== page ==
While we’re reviewing players from the 2016 White Sox, and more or less just killing time and wasting our lives, why not focus on something that didn’t quite happen on the South Side in 2016?
Since the White Sox went 78-84, it would be hard for something short of a bus crash, a pestilence, everyone getting pinched for wire fraud, or the like, for any one element to claim sole fault for ruining their season, but that just means all of the smaller factors are worth exploring. To start, having James Shields be the worst starter in baseball for 114.1 innings ranks pretty high as far as disastrous contributions go.
“Contributions,” is the key word, because while the Sox scouting team certainly could have some hell to pay for their pre-trade assessments, reaching out for Shields was met with near-unanimous approval, including from us, given how small of a burden was being placed on him. With Chris Sale, Jose Quintana, Carlos Rodon and Miguel Gonzalez, the Sox just needed a fifth major league-quality guy after Mat Latos and Erik Johnson failed that test and their depth was tapped out.
Someone who could have fit that bill was 31-year-old rookie Junior Guerra, who managed to twirl 121.2 innings with a 2.81 ERA in 20 starts this past year for the Brewers, before he hit an imposed innings limit. Guerra, who had never started a major league game prior to 2016, and only started 16 of the 72 games he previously appeared in while in the minors, is only relevant because he was in the White Sox organization last season.
In fact, up until this year, Guerra was their reclamation project. They were his ticket back to affiliated ball after a seven-year absence punctuated by a PED suspension, they plucked him from Venezuelan Winter League, and they were the ones who pushed him from Double-A to a September call-up that season.
Despite being at the forefront of identifying his potential, despite burgeoning enthusiasm for his unusual arsenal and his splitter-change, Guerra still found himself available on waivers after 2015, where he was claimed by Milwaukee. For a team that rostered Matt Albers all year and found itself relying on rookies Chris Beck and Michael Ynoa in high-leverage for much of the second half, not protecting the guy who struck out 105 batters over 83.1 innings across Double and Triple-A seems like a regrettable miss. It’s when Guerra suddenly became a successful starter that things really get beyond the pale.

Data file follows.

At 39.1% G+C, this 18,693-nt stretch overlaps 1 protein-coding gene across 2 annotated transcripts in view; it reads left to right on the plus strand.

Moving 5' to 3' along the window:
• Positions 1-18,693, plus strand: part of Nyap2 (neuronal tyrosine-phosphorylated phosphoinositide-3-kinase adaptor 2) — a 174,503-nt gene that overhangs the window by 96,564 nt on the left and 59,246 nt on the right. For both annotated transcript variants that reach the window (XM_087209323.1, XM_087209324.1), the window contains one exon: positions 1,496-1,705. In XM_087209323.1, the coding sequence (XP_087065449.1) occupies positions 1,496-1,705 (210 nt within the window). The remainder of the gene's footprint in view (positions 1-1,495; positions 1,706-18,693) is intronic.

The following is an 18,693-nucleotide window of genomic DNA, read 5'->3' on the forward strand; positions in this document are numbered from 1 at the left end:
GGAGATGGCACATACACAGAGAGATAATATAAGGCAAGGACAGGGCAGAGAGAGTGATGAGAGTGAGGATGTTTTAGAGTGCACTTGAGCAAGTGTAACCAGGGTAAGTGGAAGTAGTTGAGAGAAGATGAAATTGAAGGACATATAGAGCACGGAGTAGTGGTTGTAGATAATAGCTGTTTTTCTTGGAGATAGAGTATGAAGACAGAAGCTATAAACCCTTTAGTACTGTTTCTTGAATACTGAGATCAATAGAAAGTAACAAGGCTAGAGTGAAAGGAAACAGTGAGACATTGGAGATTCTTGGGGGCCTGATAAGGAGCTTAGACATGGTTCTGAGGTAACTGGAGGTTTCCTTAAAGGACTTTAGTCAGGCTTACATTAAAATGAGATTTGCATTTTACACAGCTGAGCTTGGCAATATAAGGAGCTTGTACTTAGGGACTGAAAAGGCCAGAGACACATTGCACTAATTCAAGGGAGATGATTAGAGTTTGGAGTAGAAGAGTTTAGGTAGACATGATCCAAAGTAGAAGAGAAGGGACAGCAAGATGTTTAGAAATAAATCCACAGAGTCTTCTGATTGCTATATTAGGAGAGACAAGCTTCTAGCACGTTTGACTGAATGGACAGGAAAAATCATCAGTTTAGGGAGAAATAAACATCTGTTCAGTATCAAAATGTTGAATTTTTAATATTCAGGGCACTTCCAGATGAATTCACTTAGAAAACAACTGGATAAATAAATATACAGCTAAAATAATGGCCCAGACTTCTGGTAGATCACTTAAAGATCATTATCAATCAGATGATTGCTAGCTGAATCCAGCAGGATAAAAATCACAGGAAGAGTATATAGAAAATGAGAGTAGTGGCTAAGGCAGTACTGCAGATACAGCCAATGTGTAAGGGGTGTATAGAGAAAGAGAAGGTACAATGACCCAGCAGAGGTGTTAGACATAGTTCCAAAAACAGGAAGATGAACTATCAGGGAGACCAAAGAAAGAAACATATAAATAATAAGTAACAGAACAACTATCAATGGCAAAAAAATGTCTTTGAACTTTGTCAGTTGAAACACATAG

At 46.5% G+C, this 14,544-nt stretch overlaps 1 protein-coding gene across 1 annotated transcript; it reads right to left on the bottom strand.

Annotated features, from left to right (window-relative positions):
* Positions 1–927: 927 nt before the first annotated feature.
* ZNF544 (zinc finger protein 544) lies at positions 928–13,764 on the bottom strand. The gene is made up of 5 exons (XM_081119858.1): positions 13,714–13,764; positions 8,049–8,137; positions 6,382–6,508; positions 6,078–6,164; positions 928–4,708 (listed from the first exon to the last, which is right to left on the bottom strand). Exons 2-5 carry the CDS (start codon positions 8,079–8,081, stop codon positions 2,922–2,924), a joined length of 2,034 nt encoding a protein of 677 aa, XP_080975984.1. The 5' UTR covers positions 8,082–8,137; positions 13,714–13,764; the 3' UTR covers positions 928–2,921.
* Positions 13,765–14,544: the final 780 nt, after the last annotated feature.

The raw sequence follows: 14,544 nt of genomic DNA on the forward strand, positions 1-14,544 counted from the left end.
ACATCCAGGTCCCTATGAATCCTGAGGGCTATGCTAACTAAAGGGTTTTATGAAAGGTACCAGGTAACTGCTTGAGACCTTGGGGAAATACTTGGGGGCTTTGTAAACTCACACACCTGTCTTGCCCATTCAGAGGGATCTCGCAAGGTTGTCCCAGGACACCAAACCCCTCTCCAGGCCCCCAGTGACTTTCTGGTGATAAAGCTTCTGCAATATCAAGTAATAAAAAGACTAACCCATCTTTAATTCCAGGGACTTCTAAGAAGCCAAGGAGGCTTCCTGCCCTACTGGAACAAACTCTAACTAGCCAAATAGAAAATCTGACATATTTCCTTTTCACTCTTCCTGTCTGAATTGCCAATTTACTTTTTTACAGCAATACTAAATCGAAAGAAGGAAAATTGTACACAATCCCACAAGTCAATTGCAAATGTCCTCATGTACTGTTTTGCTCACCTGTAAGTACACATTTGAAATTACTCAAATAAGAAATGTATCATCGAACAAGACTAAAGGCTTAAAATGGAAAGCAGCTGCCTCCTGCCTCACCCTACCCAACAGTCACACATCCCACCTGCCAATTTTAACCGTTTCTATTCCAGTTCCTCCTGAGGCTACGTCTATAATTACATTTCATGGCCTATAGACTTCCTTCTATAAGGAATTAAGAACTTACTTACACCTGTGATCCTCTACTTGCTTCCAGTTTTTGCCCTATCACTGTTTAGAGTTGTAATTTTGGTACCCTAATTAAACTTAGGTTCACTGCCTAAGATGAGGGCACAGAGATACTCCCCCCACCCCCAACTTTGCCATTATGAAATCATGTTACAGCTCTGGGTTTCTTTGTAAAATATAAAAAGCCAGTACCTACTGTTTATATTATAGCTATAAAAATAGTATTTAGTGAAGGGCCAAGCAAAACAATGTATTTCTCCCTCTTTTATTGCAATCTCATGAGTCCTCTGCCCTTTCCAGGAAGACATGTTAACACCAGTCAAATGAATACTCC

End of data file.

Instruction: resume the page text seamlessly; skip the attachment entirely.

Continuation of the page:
Guerra, a converted outfielder after the first five years of his professional career, who bounced around independent leagues and Mexican Leagues, in addition to his annual pilgrimage to Venezuelan Winter League, is the type of guy where you hope he can be built up to work his way through a major league inning.
While the stuff was electric, Guerra had no control. He was pretty much a disaster as recently as 2012, and even in 2015, he walked 29 in 63.2 innings at Triple-A Charlotte. And even after arriving in Milwaukee, he struggled in his first month in the volatile PCL. When he was called up in May, he had a 4.02 ERA and was still walking over 10 percent of opposing hitters. His success in a major league rotation was immediate and fascinating–his peripherals are a fair bit worse than a 2.81 ERA but the ability to turn over a lineup is clear–but also the kind of low-probability shot that only an openly rebuilding team with a degraded rotation like the Brewers could take.
The White Sox have not been rebuilding, and while it’s worth wondering what the Brewers were able to identify in Guerra to know he could be capable of this, the Sox are simply not positioned to give opportunities to extreme long shots like Guerra. The problem is that they are not deep enough in prospects nor cash reserves to pursue top options on the market, and instead wind up in the middle, trying to find bargains like a situation where a former top starter like Shields has had his value diminished.
In retrospect, it would have been nice to have Guerra, but it would have been a happy accident to have him in tow for 2016, and he’s the type of fringe guy that contenders teams lose all the time. It’s rare that he’s the type that a would-be contender can’t afford to lose.
Lead Image Credit: David Kohl // USA Today Sports Images